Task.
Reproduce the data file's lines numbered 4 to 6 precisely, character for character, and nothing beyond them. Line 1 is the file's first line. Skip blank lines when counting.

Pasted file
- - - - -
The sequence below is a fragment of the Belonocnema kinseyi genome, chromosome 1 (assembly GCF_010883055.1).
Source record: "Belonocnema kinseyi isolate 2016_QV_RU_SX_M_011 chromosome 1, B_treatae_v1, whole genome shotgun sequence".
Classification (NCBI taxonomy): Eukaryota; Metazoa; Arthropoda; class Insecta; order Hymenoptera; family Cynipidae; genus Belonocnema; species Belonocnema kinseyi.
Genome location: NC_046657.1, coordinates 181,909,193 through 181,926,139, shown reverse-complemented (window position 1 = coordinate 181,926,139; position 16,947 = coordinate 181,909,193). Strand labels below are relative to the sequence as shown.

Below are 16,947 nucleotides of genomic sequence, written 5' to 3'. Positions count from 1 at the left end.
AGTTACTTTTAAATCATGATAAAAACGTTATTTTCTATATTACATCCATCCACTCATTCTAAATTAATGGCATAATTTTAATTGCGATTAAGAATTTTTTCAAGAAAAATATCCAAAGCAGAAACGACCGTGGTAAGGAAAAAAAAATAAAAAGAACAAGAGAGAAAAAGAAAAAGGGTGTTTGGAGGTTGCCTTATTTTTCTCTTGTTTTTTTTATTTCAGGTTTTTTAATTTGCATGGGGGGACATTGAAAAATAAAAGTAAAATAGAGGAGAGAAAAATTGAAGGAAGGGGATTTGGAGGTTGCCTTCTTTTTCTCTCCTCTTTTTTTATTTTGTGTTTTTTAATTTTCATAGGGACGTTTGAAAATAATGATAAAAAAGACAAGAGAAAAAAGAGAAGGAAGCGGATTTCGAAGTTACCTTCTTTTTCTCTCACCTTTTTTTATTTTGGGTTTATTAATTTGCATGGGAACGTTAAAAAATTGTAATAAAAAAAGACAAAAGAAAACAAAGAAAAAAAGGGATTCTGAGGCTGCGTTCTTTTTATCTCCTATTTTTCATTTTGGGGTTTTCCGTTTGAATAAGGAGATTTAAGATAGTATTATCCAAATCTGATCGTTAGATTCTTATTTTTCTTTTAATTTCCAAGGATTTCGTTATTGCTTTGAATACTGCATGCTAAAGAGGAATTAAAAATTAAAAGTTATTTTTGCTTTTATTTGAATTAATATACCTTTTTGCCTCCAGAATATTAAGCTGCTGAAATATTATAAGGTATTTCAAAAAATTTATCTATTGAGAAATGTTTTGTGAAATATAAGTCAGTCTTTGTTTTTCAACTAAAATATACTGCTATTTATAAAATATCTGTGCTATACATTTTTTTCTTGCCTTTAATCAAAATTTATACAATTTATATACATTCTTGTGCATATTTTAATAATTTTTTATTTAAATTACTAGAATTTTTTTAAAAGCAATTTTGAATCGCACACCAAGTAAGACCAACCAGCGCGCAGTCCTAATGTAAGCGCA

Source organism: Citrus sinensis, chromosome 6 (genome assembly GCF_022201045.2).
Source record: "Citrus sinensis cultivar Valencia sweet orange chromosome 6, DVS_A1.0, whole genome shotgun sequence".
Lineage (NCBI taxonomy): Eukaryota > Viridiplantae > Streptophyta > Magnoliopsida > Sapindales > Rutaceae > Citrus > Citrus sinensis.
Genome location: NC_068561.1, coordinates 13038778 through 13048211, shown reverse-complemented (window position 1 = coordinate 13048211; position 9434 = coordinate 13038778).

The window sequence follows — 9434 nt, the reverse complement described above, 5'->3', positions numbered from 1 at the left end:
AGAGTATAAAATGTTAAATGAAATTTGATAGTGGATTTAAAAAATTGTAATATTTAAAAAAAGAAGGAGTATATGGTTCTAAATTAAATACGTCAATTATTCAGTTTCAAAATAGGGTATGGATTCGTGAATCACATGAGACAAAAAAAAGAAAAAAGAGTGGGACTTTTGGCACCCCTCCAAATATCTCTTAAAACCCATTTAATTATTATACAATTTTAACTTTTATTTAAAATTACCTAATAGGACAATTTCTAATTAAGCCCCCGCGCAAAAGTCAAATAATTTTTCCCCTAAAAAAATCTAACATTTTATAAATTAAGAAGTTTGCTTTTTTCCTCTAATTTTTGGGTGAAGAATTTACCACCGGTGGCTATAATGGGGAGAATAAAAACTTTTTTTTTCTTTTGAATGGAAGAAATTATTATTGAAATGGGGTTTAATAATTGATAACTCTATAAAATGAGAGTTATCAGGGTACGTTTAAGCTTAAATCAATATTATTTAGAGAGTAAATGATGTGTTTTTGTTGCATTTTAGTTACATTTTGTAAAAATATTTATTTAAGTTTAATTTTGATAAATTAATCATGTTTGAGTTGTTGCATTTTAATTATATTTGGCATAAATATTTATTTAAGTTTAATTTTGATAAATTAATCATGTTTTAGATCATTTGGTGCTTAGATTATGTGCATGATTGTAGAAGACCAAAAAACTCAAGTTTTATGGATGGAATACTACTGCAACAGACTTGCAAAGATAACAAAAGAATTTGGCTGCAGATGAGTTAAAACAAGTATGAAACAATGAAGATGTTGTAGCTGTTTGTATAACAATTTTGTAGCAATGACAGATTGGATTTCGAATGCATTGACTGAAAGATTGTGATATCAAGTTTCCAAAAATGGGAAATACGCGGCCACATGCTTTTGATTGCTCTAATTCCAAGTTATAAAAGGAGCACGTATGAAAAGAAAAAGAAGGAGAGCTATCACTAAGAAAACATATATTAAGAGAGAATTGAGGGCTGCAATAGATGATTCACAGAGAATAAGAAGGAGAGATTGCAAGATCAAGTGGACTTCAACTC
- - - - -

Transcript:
Genome location: NC_046657.1, coordinates 181,909,193 through 181,926,139, shown reverse-complemented (window position 1 = coordinate 181,926,139; position 16,947 = coordinate 181,909,193). Strand labels below are relative to the sequence as shown.

Below are 16,947 nucleotides of genomic sequence, written 5' to 3'. Positions count from 1 at the left end.
AGTTACTTTTAAATCATGATAAAAACGTTATTTTCTATATTACATCCATCCACTCATTCTAAATTAATGGCATAATTTTAATTGCGATTAAGAATTTTTTCAAGAAAAATATCCAAAGCAGAAACGACCGTGGTAAGGAAAAAAAAATAAAAAGAACAAGAGAGAAAAAGAAAAAGGGTGTTTGGAGGTTGCCTTATTTTTCTCTTGTTTTTTTTATTTCAGGTTTTTTAATTTGCATGGGGGGACATTGAAAAATAAAAGTAAAATAGAGGAGAGAAAAATTGAAGGAAGGGGATTTGGAGGTTGCCTTCTTTTTCTCTCCTCTTTTTTTATTTTGTGTTTTTTAATTTTCATAGGGACGTTTGAAAATAATGATAAAAAAGACAAGAGAAAAAAGAGAAGGAAGCGGATTTCGAAGTTACCTTCTTTTTCTCTCACCTTTTTTTATTTTGGGTTTATTAATTTGCATGGGAACGTTAAAAAATTGTAATAAAAAAAGACAAAAGAAAACAAAGAAAAAAAGGGATTCTGAGGCTGCGTTCTTTTTATCTCCTATTTTTCATTTTGGGGTTTTCCGTTTGAATAAGGAGATTTAAGATAGTATTATCCAAATCTGATCGTTAGATTCTTATTTTTCTTTTAATTTCCAAGGATTTCGTTATTGCTTTGAATACTGCATGCTAAAGAGGAATTAAAAATTAAAAGTTATTTTTGCTTTTATTTGAATTAATATACCTTTTTGCCTCCAGAATATTAAGCTGCTGAAATATTATAAGGTATTTCAAAAAATTTATCTATTGAGAAATGTTTTGTGAAATATAAGTCAGTCTTTGTTTTTCAACTAAAATATACTGCTATTTATAAAATATCTGTGCTATACATTTTTTTCTTGCCTTTAATCAAAATTTATACAATTTATATACATTCTTGTGCATATTTTAATAATTTTTTATTTAAATTACTAGAATTTTTTTAAAAGCAATTTTGAATCGCACACCAAGTAAGACCAACCAGCGCGCAGTCCTAATGTAAGCGCA